As much as I’m not much of a resolution-type person, this new year somehow feels different. I’m eager for a fresh start. While last year was good (really good in fact), it was also an unbelievably hard year. And the sadness and challenges I was going through hung around me like a dark cloud for months. But finally, the past is fading and as this new year ushers in, I feel ready and excited. I want to keep cooking. Learning. Practicing being brave. All of it.

Alright, enough rambling. How about a recipe? These blueberry buttermilk muffins are super easy to throw together and taste heavenly. Although full disclosure: even though I’ve made this recipe dozens of times, yesterday I misread the instructions and only added one teaspoon of baking powder. The muffins were dense and didn’t have the lovely domed top I was going for. I realized my mistake and grudgingly started over again. I’m starting the year nice and humble, practicing laughing at myself, forcing myself to try again, even when I don’t want to.

Who knew a batch of muffins could bring on such deep thoughts? Sheesh. I’m chalking it up to the new year. I’m sure by next week I’ll be back to lamenting over the crazy shenanigans my kids are up to and how much I hate the gray cold winter weather.

Blueberry Buttermilk Muffins (recipe adapted from A Homemade Kitchen)

  • 8 tablespoons butter, melted
  • 3 cups all-purpose flour
  • 1/2 teaspoon baking soda
  • 1 tablespoon baking powder
  • 3/4 teaspoon kosher salt
  • 2 large eggs
  • 1 cup sugar
  • 1 cup buttermilk
  • 1 cup Greek yogurt (preferably NOT non-fat)
  • 1 tablespoon vanilla
  • 2 1/2 cups frozen blueberries (raspberries, blackberries or cherries work great too)

Preheat the oven to 350 degrees. Line muffin tin with liners or spray liberally with cooking spray.

In a large bowl, whisk together flour, baking soda, baking powder and salt. Set aside. In another bowl, whisk eggs until well incorporated. Stir in sugar, melted butter, buttermilk, yogurt and vanilla. Mix well.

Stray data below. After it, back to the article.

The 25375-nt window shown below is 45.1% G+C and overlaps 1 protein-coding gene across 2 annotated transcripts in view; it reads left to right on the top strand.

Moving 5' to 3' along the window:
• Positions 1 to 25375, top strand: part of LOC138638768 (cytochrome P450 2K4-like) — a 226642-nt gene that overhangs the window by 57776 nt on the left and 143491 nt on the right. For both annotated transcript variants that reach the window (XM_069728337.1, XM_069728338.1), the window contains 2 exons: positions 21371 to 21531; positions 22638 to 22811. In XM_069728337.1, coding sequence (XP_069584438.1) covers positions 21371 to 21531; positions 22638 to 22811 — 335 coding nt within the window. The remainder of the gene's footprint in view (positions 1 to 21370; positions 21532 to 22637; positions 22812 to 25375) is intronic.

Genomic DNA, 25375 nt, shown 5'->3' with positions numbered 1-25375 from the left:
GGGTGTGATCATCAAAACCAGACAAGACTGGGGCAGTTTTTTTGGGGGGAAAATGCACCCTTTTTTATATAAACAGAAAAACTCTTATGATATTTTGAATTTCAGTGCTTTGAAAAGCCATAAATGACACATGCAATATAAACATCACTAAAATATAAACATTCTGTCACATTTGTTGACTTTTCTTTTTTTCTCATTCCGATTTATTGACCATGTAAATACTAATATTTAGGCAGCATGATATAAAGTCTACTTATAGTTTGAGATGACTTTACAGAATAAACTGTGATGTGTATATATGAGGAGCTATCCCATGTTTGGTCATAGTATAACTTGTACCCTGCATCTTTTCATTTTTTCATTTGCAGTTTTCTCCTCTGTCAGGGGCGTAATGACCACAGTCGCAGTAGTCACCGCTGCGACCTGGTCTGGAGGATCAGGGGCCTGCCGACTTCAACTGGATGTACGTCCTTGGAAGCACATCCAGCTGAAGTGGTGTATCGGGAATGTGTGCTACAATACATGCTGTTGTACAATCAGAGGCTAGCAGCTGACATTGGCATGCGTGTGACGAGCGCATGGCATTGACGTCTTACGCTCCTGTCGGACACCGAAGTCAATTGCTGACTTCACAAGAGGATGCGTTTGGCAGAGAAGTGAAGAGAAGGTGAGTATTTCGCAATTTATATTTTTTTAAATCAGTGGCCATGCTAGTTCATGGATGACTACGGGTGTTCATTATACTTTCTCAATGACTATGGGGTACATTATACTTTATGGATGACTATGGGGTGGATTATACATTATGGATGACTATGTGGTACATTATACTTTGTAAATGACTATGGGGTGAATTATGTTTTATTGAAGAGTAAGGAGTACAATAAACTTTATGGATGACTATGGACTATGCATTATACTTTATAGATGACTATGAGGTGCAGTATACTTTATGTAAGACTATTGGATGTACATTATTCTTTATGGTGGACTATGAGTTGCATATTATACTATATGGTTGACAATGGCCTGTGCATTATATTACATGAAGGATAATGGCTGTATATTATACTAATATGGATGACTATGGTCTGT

Using a spatula or wooden spoon, stir the flour mixture into the wet ingredients until just barely combined. Stir in the frozen berries to the batter. Don’t be surprised if the berries turn the batter a little purple.

Use a large spoon or ice cream scoop to fill the muffin tins. Fill the tins right up to the top. You are going for a tall domed muffin. Sprinkle each muffin with raw sugar for a little crunch on the lid of the muffin. Bake for 25-30 minutes until the muffins are golden brown and a toothpick inserted into the middle of the muffin comes out clean. Allow to cool in the pan for 5-10 minutes before turning out on a cooling rack. Allow the muffins to finish cooling upside down.

 

Pumpkin Muffins

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It just wouldn’t be fall without a batch of pumpkin muffins. I went on not one but two pumpkin patch field trips last week, traversing the corn maze with a group of preschoolers, herding them through the pumpkin patch until they found just the right pumpkin. Two days later, my first grader got his turn and we had a blast riding the tractor, eating lunch with friends and of course, picking out the perfect pumpkin.

We are in the idyllic couple of weeks when everywhere you look is quintessential fall. The Poplar trees I look at out the windows of my house are brilliantly yellow and I find myself stopping to marvel at their beauty several times a day. The apple and pear orchards bordering my house boast deep red and golden orange leaves, waving in the wind, almost as if they’re showing off. The backdrop of blue sky and green grass with the desert hills beyond is breathtaking and a scene I don’t want to take for granted.